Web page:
Günther’s study is, in short, a fine example of recent German scholarship in the field: philologically precise and clearly argued, elegantly written and displaying an enviable command of both Nietzsche’s texts and their sources. The book falls into two parts, respectively dealing with Nietzsche’s discussion of rhythm in the context of The Birth of Tragedy (1872) and with the way this discussion shapes his emerging critique of European modernity. The modernity’s lack of what he described in his first Untimely Meditation, “David Strauss, the Confessor and the Writer” (1873), as the “unity of artistic style in all the expressions of the life of a people” (UM I:1) emerges as a lack of disciplined order, an order that was supposed to be still present in the temporal consciousness of ancient Greece.
Günther’s book covers Nietzsche’s thought roughly between 1869 and 1876; it provides lucid interpretations of Nietzsche’s work as a classical scholar—mainly focusing on the book on tragedy and related writings—but also critical reassessments of other key texts, from the short essay on “The Greek State” (1871) and the Untimely Meditations (1873-76) to his reflections on Richard Wagner and on Eugen Dühring’s monistic notions of life and science. The argument rightly draws heavily on Nietzsche’s own sources, including August Rossbach’s and Rudolf Westphal’s pathbreaking work on Greek rhythm, Gottfried Semper’s studies on artistic style, and nineteenth-century music theory, from Eduard Hanslick, on the aesthetic side, to Hermann von Helmholtz, on the scientific side. It is the focus on these sources that, together with Nietzsche’s own work during the 1870s, allows Günther to show how a specific period of ancient Greece is able to take shape in Nietzsche’s mind as a counterideal to European modernity—a modernity that, in Nietzsche’s view, needs to be corrected through strategies of disciplining the body, through Bildung, and through rethinking the cultural function of the aesthetic. Indeed, the normative order of culture is as much a question of aesthetics as it is of politics. But Nietzsche’s opposition between ancient Greece and European modernity, Günther claims, also highlights the nature of human individuals as temporal beings, aesthetically reflected in the structure and plasticity of cultural artefacts: poetry, architecture and clothing styles are, like language itself, cultural manifestations of an apperceptive ordering of reality. This temporal aspect of life and culture, as Günther suggests, is for Nietzsche grounded in the human body itself, quasi-physiologically inscribed in voice and motion.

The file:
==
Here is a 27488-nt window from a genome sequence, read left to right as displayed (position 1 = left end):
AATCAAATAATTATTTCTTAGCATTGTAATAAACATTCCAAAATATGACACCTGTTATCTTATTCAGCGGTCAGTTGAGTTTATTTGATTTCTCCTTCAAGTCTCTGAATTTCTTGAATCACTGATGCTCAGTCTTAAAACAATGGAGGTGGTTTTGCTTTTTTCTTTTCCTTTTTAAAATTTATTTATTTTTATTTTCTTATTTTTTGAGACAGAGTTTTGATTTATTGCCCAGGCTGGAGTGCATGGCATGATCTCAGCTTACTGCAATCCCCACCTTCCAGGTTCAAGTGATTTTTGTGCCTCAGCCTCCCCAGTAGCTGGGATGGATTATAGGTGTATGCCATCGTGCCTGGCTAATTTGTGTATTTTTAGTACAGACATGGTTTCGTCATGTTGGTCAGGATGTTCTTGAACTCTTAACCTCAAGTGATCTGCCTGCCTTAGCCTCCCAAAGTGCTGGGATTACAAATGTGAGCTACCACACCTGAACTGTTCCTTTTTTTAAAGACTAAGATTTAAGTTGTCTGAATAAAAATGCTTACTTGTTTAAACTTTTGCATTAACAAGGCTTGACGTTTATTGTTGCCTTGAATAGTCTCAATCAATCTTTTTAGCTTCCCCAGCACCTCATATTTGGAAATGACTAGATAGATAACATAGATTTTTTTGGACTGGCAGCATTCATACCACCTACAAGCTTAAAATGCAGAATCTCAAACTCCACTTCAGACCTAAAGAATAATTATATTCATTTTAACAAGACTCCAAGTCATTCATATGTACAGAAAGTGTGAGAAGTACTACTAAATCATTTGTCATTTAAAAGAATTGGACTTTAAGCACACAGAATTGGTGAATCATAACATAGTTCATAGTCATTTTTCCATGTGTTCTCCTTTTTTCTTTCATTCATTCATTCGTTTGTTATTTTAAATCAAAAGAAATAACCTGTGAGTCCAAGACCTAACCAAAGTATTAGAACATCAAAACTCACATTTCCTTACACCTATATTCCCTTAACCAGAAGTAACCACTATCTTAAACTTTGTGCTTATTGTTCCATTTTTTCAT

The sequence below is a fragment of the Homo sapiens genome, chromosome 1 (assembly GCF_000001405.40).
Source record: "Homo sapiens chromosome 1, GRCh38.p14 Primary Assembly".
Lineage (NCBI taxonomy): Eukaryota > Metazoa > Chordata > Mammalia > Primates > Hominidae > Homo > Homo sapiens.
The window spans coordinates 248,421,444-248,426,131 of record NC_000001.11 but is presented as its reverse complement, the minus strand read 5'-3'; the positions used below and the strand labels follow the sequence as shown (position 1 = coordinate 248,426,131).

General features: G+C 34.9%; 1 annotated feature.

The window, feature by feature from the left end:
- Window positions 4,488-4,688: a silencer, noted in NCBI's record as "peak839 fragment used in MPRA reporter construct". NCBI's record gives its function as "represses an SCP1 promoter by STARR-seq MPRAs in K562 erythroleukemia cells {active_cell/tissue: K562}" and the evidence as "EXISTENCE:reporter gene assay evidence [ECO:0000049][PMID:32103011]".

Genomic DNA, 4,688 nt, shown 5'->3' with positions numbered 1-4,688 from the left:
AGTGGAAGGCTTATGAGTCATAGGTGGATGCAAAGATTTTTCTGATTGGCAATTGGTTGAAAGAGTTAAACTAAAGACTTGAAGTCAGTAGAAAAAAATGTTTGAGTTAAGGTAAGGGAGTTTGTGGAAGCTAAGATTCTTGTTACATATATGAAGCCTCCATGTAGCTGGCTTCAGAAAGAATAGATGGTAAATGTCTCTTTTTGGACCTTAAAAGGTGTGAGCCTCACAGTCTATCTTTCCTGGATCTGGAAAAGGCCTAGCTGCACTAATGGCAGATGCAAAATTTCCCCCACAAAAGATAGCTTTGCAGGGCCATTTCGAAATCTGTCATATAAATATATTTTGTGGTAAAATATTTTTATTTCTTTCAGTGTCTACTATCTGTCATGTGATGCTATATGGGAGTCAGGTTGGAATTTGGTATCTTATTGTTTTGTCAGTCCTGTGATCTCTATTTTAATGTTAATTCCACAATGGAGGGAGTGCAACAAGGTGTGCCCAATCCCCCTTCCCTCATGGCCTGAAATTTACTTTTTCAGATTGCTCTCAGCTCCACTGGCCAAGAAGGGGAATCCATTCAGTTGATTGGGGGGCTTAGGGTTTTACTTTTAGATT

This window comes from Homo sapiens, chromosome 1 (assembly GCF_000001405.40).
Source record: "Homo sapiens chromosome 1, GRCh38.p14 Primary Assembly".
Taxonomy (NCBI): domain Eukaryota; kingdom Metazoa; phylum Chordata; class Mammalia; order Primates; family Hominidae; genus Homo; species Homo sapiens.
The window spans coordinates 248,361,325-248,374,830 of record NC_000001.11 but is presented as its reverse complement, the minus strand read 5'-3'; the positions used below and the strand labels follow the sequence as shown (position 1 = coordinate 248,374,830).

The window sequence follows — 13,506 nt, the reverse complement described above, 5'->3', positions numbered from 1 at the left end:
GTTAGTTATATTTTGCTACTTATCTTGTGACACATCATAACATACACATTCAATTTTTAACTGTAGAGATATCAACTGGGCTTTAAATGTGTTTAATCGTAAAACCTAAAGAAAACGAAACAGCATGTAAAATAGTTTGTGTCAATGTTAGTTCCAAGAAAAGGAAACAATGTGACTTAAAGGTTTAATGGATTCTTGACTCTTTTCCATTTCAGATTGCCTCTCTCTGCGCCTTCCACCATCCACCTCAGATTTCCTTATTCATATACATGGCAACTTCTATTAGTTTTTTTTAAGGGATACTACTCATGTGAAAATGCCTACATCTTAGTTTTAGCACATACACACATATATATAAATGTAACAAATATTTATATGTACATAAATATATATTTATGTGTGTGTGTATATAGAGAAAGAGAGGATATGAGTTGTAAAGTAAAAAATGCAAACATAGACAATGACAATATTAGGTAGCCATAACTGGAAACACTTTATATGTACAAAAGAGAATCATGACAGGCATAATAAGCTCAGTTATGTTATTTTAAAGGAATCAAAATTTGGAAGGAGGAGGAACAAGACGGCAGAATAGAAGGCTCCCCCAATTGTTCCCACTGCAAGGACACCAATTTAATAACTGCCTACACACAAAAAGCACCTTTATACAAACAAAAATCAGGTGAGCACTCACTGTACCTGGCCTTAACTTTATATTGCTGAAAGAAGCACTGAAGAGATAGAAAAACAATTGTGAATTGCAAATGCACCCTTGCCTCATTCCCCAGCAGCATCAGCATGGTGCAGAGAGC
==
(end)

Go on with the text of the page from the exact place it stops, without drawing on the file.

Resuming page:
This anthropological dimension of rhythm and temporality becomes particularly obvious in what is perhaps Günther’s most innovative contribution, namely her revision of the relationship between the Apollinian and Dionysian in BT. In contrast to the common misperception of Nietzsche’s celebration of the Dionysian principle—providing, as it were, virtually unmediated access to the will, for instance, through music and ritual—Günther highlights the enormous emphasis Nietzsche placed on the Apollinian: after all, aesthetic experience cannot rely on pure will alone, or on pure feeling and intuition, but it requires structural order. Dionysos, to put it more flippantly, can’t do art. Günther’s detailed investigation into the function of the Apollinian, as shaping the Dionysian experience and giving the latter form, also shows that, for Nietzsche, the central problem of culture was the relationship between flux and permanence, between temporality and fixed order. It is precisely in this respect that Nietzsche’s interest in aesthetic questions stands in the service of a broader philosophical anthropology, and Günther’s study successfully re-evaluates the role of the aesthetic in Nietzsche’s early thought. The study might have profited on occasion from taking into account more English- and French-speaking scholarship—for instance, with regard to Nietzsche’s philosophy of language and with regard to his developing philosophical naturalism; Günther also tends to underestimate the wider implications of her own assessment for our understanding of Nietzsche’s early work. But this book is an important contribution to Nietzsche scholarship in that it critically and comprehensively examines one of the most crucial themes in Nietzsche’s early writings.